Facebook (FB) is taking it on the chin after the company missed revenue estimates and caught investors and analysts off guard with some pretty awful financial guidance.
The stock initially traded lower after Facebook missed revenue estimates for the first time since the first quarter of 2015. Revenue growth of 42% was the slowest since the third quarter of 2015 and expenses were up 50%. As a result, second quarter net income grew 31% to $5.1 billion, which doesn't seem too bad.
However, another concern arose from the lack of user growth in developed markets. Daily active users were flat at 185 million in the US and Canada, a market that appears to be saturated. Daily active users actually fell by 3 million to 279 million in Europe. Facebook had said users would be flat or down slightly due to General Data Protection Regulation in Europe.
The stock was trading near the $200 level in the after-hours when management warned about its financial results going forward on the call.
Facebook said revenue growth would decelerate in the high single digit range sequentially over the next two quarters, implying revenue well below consensus. The company had previously said revenue would decelerate this year, but the Street didn't expect a slow down to that extent, especially after the company beat first quarter revenue estimates by 5% three months ago.
Facebook said it would prioritize its community over sales and profit growth in the beginning of the year and the guidance from last night finally quantified the company's new objective.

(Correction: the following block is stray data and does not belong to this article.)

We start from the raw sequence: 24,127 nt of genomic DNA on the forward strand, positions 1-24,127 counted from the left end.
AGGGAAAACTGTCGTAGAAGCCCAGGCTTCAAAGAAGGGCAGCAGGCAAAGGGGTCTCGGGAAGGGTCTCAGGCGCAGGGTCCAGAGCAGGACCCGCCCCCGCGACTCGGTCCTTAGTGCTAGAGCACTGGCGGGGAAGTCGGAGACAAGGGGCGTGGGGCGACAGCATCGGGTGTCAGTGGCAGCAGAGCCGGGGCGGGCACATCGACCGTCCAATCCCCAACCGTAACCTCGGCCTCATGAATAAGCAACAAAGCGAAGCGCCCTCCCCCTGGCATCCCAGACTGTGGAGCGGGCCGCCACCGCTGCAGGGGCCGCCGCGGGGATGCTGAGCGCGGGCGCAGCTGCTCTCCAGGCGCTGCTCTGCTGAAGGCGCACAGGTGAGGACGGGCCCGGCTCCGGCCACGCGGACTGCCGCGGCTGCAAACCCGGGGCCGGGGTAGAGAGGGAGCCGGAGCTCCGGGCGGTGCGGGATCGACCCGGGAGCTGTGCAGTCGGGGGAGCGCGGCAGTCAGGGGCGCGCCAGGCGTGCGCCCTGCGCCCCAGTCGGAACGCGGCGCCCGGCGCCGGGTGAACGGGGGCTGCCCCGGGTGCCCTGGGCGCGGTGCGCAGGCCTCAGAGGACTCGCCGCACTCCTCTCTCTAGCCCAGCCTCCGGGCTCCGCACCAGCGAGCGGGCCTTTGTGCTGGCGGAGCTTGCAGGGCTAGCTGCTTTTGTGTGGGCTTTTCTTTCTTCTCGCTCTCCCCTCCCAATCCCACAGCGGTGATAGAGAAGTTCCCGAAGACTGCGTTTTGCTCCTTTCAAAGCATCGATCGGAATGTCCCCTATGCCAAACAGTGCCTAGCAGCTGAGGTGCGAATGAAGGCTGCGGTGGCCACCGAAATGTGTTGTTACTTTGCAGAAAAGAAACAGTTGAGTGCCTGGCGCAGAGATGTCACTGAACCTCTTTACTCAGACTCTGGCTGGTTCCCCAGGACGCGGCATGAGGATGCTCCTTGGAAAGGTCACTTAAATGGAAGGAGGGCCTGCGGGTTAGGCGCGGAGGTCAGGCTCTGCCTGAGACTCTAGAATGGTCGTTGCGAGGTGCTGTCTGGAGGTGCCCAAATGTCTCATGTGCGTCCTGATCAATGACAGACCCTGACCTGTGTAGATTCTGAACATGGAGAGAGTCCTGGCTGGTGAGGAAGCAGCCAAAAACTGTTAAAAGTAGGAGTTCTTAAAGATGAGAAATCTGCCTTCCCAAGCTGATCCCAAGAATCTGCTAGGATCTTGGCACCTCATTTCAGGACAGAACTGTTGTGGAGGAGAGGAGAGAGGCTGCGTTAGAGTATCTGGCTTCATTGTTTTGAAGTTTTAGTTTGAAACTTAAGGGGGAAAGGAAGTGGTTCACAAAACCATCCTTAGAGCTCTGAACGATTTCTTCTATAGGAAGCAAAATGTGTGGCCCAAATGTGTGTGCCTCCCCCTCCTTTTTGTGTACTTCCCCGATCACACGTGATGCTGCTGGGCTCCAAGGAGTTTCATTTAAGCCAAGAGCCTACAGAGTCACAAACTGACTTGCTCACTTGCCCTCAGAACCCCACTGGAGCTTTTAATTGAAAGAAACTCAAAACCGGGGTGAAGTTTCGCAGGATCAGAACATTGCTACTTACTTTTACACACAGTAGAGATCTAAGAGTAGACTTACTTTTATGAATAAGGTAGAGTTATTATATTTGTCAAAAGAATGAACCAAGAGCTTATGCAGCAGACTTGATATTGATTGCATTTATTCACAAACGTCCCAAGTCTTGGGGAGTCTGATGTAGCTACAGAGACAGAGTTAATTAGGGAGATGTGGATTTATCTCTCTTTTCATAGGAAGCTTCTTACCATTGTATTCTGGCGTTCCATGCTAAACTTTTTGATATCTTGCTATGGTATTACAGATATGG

Management cited a focus on promoting new products like Stories (where there is lower monetization as marketers have yet o fully embrace the new format) and user privacy. The company also cited a foreign exchange headwind from the strong dollar.
Simply put, the company is no longer trying to maximize sales and profits near term, as they had been doing for many years. Management believes it will add value in the long term.
While reaffirming expenses up 50-60% for 2018, management said expense growth would outpace revenue growth next year.
Perhaps the most alarming statistic, Facebook said operating margins would trend towards the mid-30% range in the coming years. Operating margins were 50% last year and 44% in the second quarter.
While Facebook will still be growing the top and bottom line going forward, last night's outlook represented a seminal shift in the company's previously endless beat and raise custom.
Facebook still has a ton of things going for it, but last night's admission took analysts and investors by surprise, so the stock is being punished this morning.
Instagram is the most popular social media platform in the western world and Messenger and WhatApp are also proliferating with over 1 billion users.
Facebook is currently expected to grow EPS 14% this year and just 8% next year. That likely sets the bar low enough to allow the company to keep reporting upside in the coming quarters. Still, the profit machine has been tamed.